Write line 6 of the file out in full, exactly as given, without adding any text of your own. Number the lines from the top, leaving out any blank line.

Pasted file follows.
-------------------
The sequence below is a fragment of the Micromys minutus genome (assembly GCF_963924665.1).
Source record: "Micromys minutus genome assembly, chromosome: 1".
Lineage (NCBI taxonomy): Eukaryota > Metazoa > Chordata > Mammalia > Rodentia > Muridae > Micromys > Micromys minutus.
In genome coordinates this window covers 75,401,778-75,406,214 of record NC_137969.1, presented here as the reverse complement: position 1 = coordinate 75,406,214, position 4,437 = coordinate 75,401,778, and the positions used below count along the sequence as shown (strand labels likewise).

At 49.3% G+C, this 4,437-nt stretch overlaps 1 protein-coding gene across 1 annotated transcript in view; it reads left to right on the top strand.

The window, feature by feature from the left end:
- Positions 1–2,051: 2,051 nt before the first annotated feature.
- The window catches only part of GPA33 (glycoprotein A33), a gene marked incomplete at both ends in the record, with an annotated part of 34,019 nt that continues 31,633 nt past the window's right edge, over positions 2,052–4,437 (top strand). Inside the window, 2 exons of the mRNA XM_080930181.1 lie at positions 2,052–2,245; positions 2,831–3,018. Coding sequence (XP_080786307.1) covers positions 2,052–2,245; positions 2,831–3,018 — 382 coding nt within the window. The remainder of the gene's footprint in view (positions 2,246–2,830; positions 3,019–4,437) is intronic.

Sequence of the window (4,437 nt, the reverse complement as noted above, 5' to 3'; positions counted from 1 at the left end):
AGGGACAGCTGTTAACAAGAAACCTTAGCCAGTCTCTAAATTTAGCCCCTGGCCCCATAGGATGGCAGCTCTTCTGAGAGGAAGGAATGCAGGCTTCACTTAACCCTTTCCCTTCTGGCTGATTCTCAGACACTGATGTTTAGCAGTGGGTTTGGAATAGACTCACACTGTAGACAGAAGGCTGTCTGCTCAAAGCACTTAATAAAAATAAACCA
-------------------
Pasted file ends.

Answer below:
The window, feature by feature from the left end: